It has a lot of good ideas that are just horribly executed to the fact its initial purpose for existing was to trick kids into feeding it money... which is arguably a solid metaphor for the franchise as a whole, but they made a good game out of it before, so it's disappointing they couldn't here.
I think I just liked it as a kid cause it was more visually stylistic than the original game (also the reason I think I liked the movie, so at least it's true to its license).
Finally, there's one last one I remember enjoying as a kid, but didn't even bother to play to research this blog, because well, I'll let this fine Youtube video explain why I don't really feel like I have to:
That moment you realize childhood games were bad rom hacks of other, better series
Ok, you don't have to watch a video: I don't feel like it, cause it's clearly Mario Kart made bad. I know the Fighting Edition was on the Gundam engine, but this is ridiculous.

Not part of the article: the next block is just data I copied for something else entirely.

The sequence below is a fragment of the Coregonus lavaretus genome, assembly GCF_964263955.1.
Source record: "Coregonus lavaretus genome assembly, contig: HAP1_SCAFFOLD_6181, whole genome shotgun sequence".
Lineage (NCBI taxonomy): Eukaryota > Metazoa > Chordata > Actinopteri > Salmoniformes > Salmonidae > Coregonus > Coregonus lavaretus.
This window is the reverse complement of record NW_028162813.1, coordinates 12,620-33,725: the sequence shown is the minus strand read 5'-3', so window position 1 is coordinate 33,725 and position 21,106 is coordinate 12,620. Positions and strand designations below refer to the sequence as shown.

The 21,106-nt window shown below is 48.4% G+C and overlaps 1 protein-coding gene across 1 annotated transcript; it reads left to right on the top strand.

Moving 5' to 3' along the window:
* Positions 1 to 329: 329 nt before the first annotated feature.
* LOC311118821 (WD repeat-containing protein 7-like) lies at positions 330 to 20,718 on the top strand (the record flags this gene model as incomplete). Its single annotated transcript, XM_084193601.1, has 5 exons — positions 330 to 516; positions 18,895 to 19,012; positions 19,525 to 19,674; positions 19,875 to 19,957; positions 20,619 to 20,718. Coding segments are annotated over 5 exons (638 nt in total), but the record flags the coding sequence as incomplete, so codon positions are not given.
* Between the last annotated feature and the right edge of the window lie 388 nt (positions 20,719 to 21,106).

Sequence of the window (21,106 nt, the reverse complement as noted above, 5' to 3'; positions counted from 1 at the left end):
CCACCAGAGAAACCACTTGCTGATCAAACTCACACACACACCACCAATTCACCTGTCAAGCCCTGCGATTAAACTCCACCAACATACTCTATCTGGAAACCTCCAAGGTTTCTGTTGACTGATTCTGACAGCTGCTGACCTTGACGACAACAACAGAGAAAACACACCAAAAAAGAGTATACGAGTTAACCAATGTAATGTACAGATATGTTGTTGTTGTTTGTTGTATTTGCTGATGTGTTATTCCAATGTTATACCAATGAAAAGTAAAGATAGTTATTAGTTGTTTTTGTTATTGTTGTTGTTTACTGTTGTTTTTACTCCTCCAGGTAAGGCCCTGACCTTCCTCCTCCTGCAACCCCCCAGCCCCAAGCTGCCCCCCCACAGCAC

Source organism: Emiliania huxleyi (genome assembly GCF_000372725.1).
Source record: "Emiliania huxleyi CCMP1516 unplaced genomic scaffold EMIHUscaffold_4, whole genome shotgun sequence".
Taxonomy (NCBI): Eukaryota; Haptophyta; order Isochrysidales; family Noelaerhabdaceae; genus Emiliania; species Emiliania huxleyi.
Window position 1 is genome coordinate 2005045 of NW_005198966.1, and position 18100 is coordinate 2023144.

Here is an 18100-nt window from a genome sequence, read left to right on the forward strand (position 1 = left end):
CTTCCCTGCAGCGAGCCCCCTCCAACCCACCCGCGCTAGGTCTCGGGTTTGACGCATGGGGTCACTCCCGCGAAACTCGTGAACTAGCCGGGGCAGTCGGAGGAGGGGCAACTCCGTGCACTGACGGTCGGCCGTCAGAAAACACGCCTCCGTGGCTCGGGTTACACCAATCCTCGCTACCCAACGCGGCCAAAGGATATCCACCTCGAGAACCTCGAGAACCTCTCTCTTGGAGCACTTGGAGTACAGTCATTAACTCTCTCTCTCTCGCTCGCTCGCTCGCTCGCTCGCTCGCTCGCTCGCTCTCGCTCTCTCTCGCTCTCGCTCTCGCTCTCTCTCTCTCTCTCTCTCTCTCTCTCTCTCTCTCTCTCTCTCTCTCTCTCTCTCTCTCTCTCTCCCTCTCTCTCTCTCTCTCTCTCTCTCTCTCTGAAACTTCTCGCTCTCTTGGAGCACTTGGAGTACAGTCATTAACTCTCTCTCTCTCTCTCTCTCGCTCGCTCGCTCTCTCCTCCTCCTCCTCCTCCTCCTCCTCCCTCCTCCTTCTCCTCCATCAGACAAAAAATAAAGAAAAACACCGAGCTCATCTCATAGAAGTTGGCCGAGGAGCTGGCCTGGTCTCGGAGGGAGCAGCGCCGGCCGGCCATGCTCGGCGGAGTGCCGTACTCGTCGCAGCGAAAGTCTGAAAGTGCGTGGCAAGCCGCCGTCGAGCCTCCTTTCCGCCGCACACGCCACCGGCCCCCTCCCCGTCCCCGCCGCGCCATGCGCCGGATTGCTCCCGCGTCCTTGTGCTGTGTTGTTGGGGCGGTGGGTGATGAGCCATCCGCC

Anyway, I'll always remember bringting the Fighting Edition to people's houses just to try and play it cause I was so excited, watching the series religiously after school every day, and gaining and losing a friend in my youth by talking about the first couple series too damn much.
Good times, even if only one or two of these games can still provide them.
You can easily get the gist of the games by just looking them up on Youtube, but if you want a more in-depth look at the series itself, good Linkara Power Rangers retrospective. As odd as I find someone I think is close to my age or older continuin to watch these past childhood, there's some cool trivia even though they are loooong as hell.